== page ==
Chapter 32: International Trade

Chapter Objectives Specialization and trade Domestic exchange equations Absolute advantage and comparative advantage Tariffs or quotas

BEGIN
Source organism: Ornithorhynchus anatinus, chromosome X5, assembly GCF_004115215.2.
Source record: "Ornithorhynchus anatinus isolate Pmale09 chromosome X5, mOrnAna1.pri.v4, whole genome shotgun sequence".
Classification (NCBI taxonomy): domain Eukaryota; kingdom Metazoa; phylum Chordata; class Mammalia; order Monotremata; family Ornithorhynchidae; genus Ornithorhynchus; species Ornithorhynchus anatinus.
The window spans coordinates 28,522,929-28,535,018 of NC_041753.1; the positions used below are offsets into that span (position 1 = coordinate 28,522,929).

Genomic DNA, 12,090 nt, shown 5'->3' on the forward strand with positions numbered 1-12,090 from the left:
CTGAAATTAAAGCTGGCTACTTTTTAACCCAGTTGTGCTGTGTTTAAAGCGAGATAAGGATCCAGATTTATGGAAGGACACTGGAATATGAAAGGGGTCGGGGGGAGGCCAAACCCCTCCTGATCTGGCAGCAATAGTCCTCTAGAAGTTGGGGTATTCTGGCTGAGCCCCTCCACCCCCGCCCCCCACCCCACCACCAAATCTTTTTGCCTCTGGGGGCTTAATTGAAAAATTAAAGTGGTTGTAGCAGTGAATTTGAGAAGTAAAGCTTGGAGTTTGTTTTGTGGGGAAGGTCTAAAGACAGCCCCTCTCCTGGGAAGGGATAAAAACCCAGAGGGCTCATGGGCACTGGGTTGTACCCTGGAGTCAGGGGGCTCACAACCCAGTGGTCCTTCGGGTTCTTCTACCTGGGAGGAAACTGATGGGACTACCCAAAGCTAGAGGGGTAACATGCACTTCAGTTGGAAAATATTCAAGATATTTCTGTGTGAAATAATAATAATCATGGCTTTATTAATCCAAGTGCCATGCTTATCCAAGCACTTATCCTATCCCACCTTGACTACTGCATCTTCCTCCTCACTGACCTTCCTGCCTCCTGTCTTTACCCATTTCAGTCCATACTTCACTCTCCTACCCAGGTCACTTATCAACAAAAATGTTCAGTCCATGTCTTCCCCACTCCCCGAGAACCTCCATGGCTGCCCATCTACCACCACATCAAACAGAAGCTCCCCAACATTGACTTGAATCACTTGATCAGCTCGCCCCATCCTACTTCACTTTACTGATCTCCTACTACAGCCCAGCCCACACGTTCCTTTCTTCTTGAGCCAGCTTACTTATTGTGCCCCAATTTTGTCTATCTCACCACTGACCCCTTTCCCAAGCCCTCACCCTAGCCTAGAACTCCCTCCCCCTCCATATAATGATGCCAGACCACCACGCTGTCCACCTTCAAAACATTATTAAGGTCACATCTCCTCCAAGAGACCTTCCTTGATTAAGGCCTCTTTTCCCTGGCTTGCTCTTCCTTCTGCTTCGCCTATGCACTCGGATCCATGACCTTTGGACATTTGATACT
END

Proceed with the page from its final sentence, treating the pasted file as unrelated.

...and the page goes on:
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Chapter 32International Trade32-1Copyright 2002 by The McGraw-Hill Companies, Inc. All rights reserved.Chapter ObjectivesSpecialization and tradeDomestic exchange equationsAbsolute advantage and comparative advantageTariffs or quotas32-2Copyright 2002 by The McGraw-Hill Companies, Inc. All rights reserved.Chapter ObjectivesThe causes of our trade imbalanceWhat can we do to restore our balance of trade?Our trade deficits with Japan and ChinaU.S. Trade policy: A historical view32-3Copyright 2002 by The McGraw-Hill Companies, Inc. All rights reserved.U.S. Trade before 1975We ran trade surpluses before 1975 and have run trade deficits sinceWe faced increasing trade competition in the 1960sWe have been running large and growing trade surpluses on services and growing trade deficits on goods32-4Copyright 2002 by The McGraw-Hill Companies, Inc. All rights reserved.U.S. Tariffs, 1820-2000 32-5Copyright 2002 by The McGraw-Hill Companies, Inc. All rights reserved.A Century of High Protective TariffsInitially the tariff was purely a revenue-raising deviceAfter the War of 1812 the tariff took on a protective tingeDuring the great depression, virtually every industrial power raised its tariffs to keep out foreign goodsThis caused world trade to dwindle to a fraction of what it had been and probably made the depression a lot worse32-6Copyright 2002 by The McGraw-Hill Companies, Inc. All rights reserved.International TradeRecent years have seen a growing consensus in the United States that we need more import protectionEconomic reasoning, however, argues strongly for free trade 32-7Copyright 2002 by The McGraw-Hill Companies, Inc. All rights reserved.Specialization and TradeSpecialization is the basis for international tradeCountry A specializes in making the products that it can make most cheaply; Country B does the sameWhen they trade, each country will be better off than they would if they didn’t specialize and trade 32-8Copyright 2002 by The McGraw-Hill Companies, Inc. All rights reserved.Production Possibilities Curves32-9Copyright 2002 by The McGraw-Hill Companies, Inc. All rights reserved.The U.S. has to give up 20 copiers to get 10 VCRs2 copiers = 1 VCRTo get 10 copiers South Korea has to give up 20 VCRs1 copier = 2 VCRsDomestic Exchange Equations32-10Copyright 2002 by The McGraw-Hill Companies, Inc. All rights reserved.U.S. 2 copiers = 1 VCR S.K. 1 copier = 2 VCRsInstinct tells us that it that it would be best for each country to produce what it does best and to trade with the other Domestic Exchange Equations32-11Copyright 2002 by The McGraw-Hill Companies, Inc. All rights reserved.U.S. 2 copiers = 1 VCRS.K. 1 copier = 2 VCRsObviously the U.S. would be unwilling to trade more than two copiers for one VCR. However, if S.K. offered more than 1 VCR for 2 copiers this would be a better dealIf the U.S. used its resources to produce 2 copiers and trade them for more than 1 VCR it would be better off than it would have been using the same resources to produce just 1 VCR Obviously, S.K. would be unwilling to trade 2 VCRs for anything less than 1 copier. If S.K. could trade 2 VCRs and get more than one copier in exchange it would be better off making VCRs and trading some of them for copiers Two General ObservationsNo nation will engage in trade with another nation unless it will gain by that tradeThe terms of the trade will fall somewhere between the domestic exchange equations of the two trading nations32-12Copyright 2002 by The McGraw-Hill Companies, Inc. All rights reserved.Trade Possibilities Curves32-13Copyright 2002 by The McGraw-Hill Companies, Inc. All rights reserved.Point C = 40 copiers and 20 VCRs Assume Point A = 80 copiers At Point K = 50 copiers and 30 VCRs We produced 80 copiers and traded 30 of the them for VCRs Ended up with 50 copiers and 30 VCRsPoint H = 40 VCRs and 20 copiers Instead South Korea produces 80 VCRs and sells 30 VCRs for 30 copiers Ended up with 50 VCR and 30 copiersAbsolute AdvantageAbsolute advantage is the ability of a country to produce a good or service at a lower cost than its trading partnersIn the previous example, the bottom line is that Americans can buy South Korean VCRs at half the price that American producers would chargeThus the south Koreans have an absolute advantage in making VCRsThey are better at making VCRs than we are 32-14Copyright 2002 by The McGraw-Hill Companies, Inc. All rights reserved.Comparative AdvantageU.S. 2 copiers = 1 VCRS.K. 1 copier = 2 VCRsIn the U.S. the opportunity cost of producing 1 VCR is 2 copiersIn S.K. the opportunity cost of 1 VCR is ½ of one copierThe opportunity cost of producing VCRs is lower in S.KLikewise, the opportunity cost of producing copiers is lower in the U.S.32-15Copyright 2002 by The McGraw-Hill Companies, Inc. All rights reserved.Comparative AdvantageIn the U.S. the opportunity cost of producing 1 VCR is 2 copiersIn S.K. the opportunity cost of 1 VCR is ½ of one copierThe opportunity cost of producing VCRs is lower in S.KLikewise, the opportunity cost of producing copiers is lower in the U.S.The law of comparative advantage states that total output is greatest when each product is made by the country that has the lowest opportunity cost32-16Copyright 2002 by The McGraw-Hill Companies, Inc. All rights reserved.Absolute Advantage versus Comparative AdvantageYou can’t compare absolute advantage and comparative advantage any more than you can compare apples and orangesAbsolute advantage is a comparison of the cost of production in two different countriesComparative advantage states that total output is greatest when each product is made by the country that has the lowest opportunity cost 32-17Copyright 2002 by The McGraw-Hill Companies, Inc. All rights reserved.Absolute Advantage versus Comparative AdvantageAs long as the relative opportunity costs of producing goods differ among nations, there are potential gains from trade even if one country has an absolute advantage in producing everythingTherefore absolute advantage is not necessary for trade to take place but comparative advantage is 32-18Copyright 2002 by The McGraw-Hill Companies, Inc. All rights reserved.The Arguments for ProtectionAs America continues to hemorrhage manufacturing jobs, there is a growing outcry for protections against the flood of importsBut Americans, as consumers, are virtually addicted to these importsHow do we justify excluding so many things that Americans want to buy?There are four main arguments for protectionEach seems plausible and strikes a responsive chord in the minds of the American publicCloser scrutiny will reveal that all four arguments are essentially pleas by special interest groups for protection against more efficient competitors 32-19Copyright 2002 by The McGraw-Hill Companies, Inc. All rights reserved.Four Main Arguments for ProtectionThe National Security ArgumentThe Infant Industry ArgumentThe Low-Wage ArgumentThe Employment Argument32-20Copyright 2002 by The McGraw-Hill Companies, Inc. All rights reserved.The National Security ArgumentOur dependence on foreign suppliers could make us vulnerable in time of warIt is possible that we need to maintain certain defense-related industriesWhat if we depended on foreign suppliers for critical components of entire weapons systems?The continued spread of nuclear arms technology may soon make the national security argument much more relevant 32-21Copyright 2002 by The McGraw-Hill Companies, Inc. All rights reserved.The Infant Industry Argument American products are no longer produced by infant industries being swamped by foreign giantsAbout the best that can be said is that some of our infant industries never matured while others have evolved into senilityTextiles, steel, clothing, and automobiles may be in the senile categoryIt is sometime argued that technological change may cause a grown-up industry to need temporary protection from foreign competition32-22Copyright 2002 by The McGraw-Hill Companies, Inc. All rights reserved. The Low-Wage ArgumentHow can American workers compete with foreigners who are paid sweatshop wages in labor intensive industries?There is no reason for American firms to compete with foreign firms in these industriesWe should import labor intensive goods and produce goods and services in which we can excel and competeWe should use the proceeds to buy the goods and services produced by people who are forced to work for very low wages 32-23Copyright 2002 by The McGraw-Hill Companies, Inc. All rights reserved. The Employment ArgumentHasn’t the flood of imports thrown millions of Americans out out work?But if we restrict imports, the governments of our foreign competitors will restrict our exportsBy curbing imports, we will be depriving other nations of the earnings they need to buy our exportsIf we restrict our imports, our exports will go down tooWe would just lose the jobs connected with these lost exportsWhich would be best? Lose the jobs of workers who work for companies who can’t or won’t compete or lose the jobs of workers who work for companies who can compete but can’t export their products because of restrictions we ourselves caused?32-24Copyright 2002 by The McGraw-Hill Companies, Inc. All rights reserved.Tariffs or QuotasA tariff is a tax on importsThe government gets the resulting revenueA tariff affects all foreign sellers equally. Efficient foreign producers will be able to pay a uniform tariff. Less efficient producers will notA quota is a limit on the import of certain goodsImport quotas produce no federal revenuesImports quotas are directed against particular sellers on an arbitrary basisArbitrary quotas may allow relatively inefficient producers in and keep out more efficient producers32-25Copyright 2002 by The McGraw-Hill Companies, Inc. All rights reserved.Tariffs or QuotasA tariff, like any other excise tax, causes a decrease in supplyBoth tariffs and quotas raise the price that consumers in the importing countries must payTariffs are better than quotasBut free trade is best32-26Copyright 2002 by The McGraw-Hill Companies, Inc. All rights reserved.Export SubsidiesSeveral countries subsidize their export industriesThis makes their products cheaperMany Americans complain that this gives foreign competitors an “unfair advantage”Subsidies are a relatively minor expedient in the United States32-27Copyright 2002 by The McGraw-Hill Companies, Inc. All rights reserved.ConclusionEconomics is all about the efficient allocation of scarce resourcesThere is no reason why this efficient allocation of resources should not be applied beyond national boundariesInternational trade helps every countryTo the degree that we can remove the tariffs, import quotas, and other impediments to free trade we will all be better offThe economics profession nearly unanimously backs free trade32-28Copyright 2002 by The McGraw-Hill Companies, Inc. All rights reserved.Our Balance of TradeOur balance of trade compares the dollar value of the merchandise and services we buy from foreigners with the dollar value of the merchandise and services they buy from usOur balance of trade is our country’s record of all transactions between its residents and the residents of all foreign nations32-29Copyright 2002 by The McGraw-Hill Companies, Inc. All rights reserved.What Are the Causes of Our Trade ImbalanceWe have been losing market share both at home and abroadThe biggest culprits are our oil bill and our deficits with Japan and China32-30Copyright 2002 by The McGraw-Hill Companies, Inc. All rights reserved.What Are the Causes of Our Trade ImbalanceThe Rise of the DollarA rising dollar makes our exports more expensive and our imports cheaperOur Low Saving RateAmericans have become notoriously poor savers averaging less than 5% of their disposable income since the mid-1980sIf you don’t save, you can’t invest and thus growAmerican business firms have been left with one choice, borrow from foreignersForeigners have come here only because of our high interest rates32-31Copyright 2002 by The McGraw-Hill Companies, Inc. All rights reserved.What Are the Causes of Our Trade ImbalanceThe High Cost of CapitalMainly because of our low savings rate and partly because of the huge federal budget deficits, high interest rates have discouraged investment in plant and equipment as well as in technological innovationHigh Defense SpendingThe defense expenditures of the United States have dwarfed those of every other industrial powerIn a time of diminishing military tension, should we be diverting our dollars to defense from areas where they could be used more productively? 32-32Copyright 2002 by The McGraw-Hill Companies, Inc. All rights reserved.What Are the Causes of Our Trade ImbalanceOur Failing Educational SystemThe American educational system, once second to none, is now second to practically everyoneAbout one-third of all college freshman need remedial work in reading, writing, and arithmeticThis is why we used to go to K through 12Almost every college has special classes for students unprepared to do college workOne million new functional illiterates every year are not exactly job candidates for today’s high tech economy 32-33Copyright 2002 by The McGraw-Hill Companies, Inc. All rights reserved.What Are the Causes of Our Trade ImbalanceThe Role of MultinationalsSince the 1960s multinational corporations began to move their manufacturing operations abroad to take advantage of lower wages available in low wage countriesCapital has long been much more mobile than labor, and that capital has been flowing very rapidly to low wage nationsOur import business is dominated by our own multinational corporations that have shifted their production overseas and put their name on the goods that are produced in other nations32-34Copyright 2002 by The McGraw-Hill Companies, Inc. All rights reserved.What Are the Causes of Our Trade ImbalanceSince 1995 we have had one of the highest rates of economic growth of any industrial nationCountries with high economic growth rates import more goods and services than they would if they had low growth ratesAt the same time demand for U.S. exports has been lagging due to low growth rates in other industrial nations32-35Copyright 2002 by The McGraw-Hill Companies, Inc. All rights reserved.What Can We Do?Devalue the dollar—which would make our exports cheaper while imports would become more expensiveWe need to put a lid on consumptionWe need to save moreWe need to bring back the tax-free IRAWe need to decrease defense spendingWe need to really educate our workforceWe need protectionist legislation if our foreign competitors are, in fact, dumping goods below cost on our shores32-36Copyright 2002 by The McGraw-Hill Companies, Inc. All rights reserved.U.S. Trade Deficit With Japan and China32-37Copyright 2002 by The McGraw-Hill Companies, Inc. All rights reserved.Japanese Trading PracticesJapanese dumping (selling many of their products below cost) is driving out American competitorsThe fundamental difference between ourselves and the Japanese is qualityBetter quality also means lower pricesWe sell Japan agricultural products and buy manufactured products from themThis is a colonial relationshipThe Japanese picks winners and then makes sure they win 32-38Copyright 2002 by The McGraw-Hill Companies, Inc. All rights reserved.Japanese Trading PracticesThe Japanese consumer has long accepted a lower standard of living because it was necessary for the greater economic goodThey are willing to pay more for goods they produce when they could have them cheaper if they imported the same goodCan you imagine Americans being willing to make that kind of sacrificeAmericans would not stand for restricting Japanese imports because they are addicted to Japanese goods32-39Copyright 2002 by The McGraw-Hill Companies, Inc. All rights reserved.Our Trade Deficit With ChinaWe began trading with China in the mid-1970sAlthough exports to China have grown rapidly, our exports are only about one-quarter of our importsWe import so much from China because U.S. retailers are seeking the cheapest goods available and are finding them in ChinaThe Chinese are making unauthorized copies of American movies, CDs, and computer software32-40Copyright 2002 by The McGraw-Hill Companies, Inc. All rights reserved.Trading with China and JapanThere are more differences than similaritiesOur trading position with Japan is much like a colony and a colonial powerWe send airplanes, computers, movies, compact disk, cars, cigarettes, power-generating equipment, and computer software to China in exchange for toys, clothing, shoes, and low-end consumer electronics 32-41Copyright 2002 by The McGraw-Hill Companies, Inc. All rights reserved.Trading with China and JapanJapan has never been open to foreign direct investmentChina has been open to foreign direct investment since the mid-1980sJapanese gains in production have led directly to the loss of millions of well-paying American jobsChinese exports so far have generally not translated into job losses in the United States32-42Copyright 2002 by The McGraw-Hill Companies, Inc. All rights reserved.Trading with China and JapanThe Chinese and the Japanese both insist on licensing agreements and large-scale transfer of technology as the price for agreeing to importsThese agreements, of course, lead to eventual elimination of imports from the United States32-43Copyright 2002 by The McGraw-Hill Companies, Inc. All rights reserved.32-44Copyright 2002 by The McGraw-Hill Companies, Inc. All rights reserved.Murray Weidenbaum“We are consuming more than we are producing, borrowing more than we are saving, and spending more than we are earning” -A Final WordReducing Our Overall Trade DeficitWe need to maintain our high rate of productivity growth and keep improving the quality of American goods and servicesWe need to lower our dependence on oil imports by raising the tax on gasolineWe need, somehow, to reduce our trade deficit with JapanWe need to do something about our rapidly rising trade deficit with China32-45Copyright 2002 by The McGraw-Hill Companies, Inc. All rights reserved.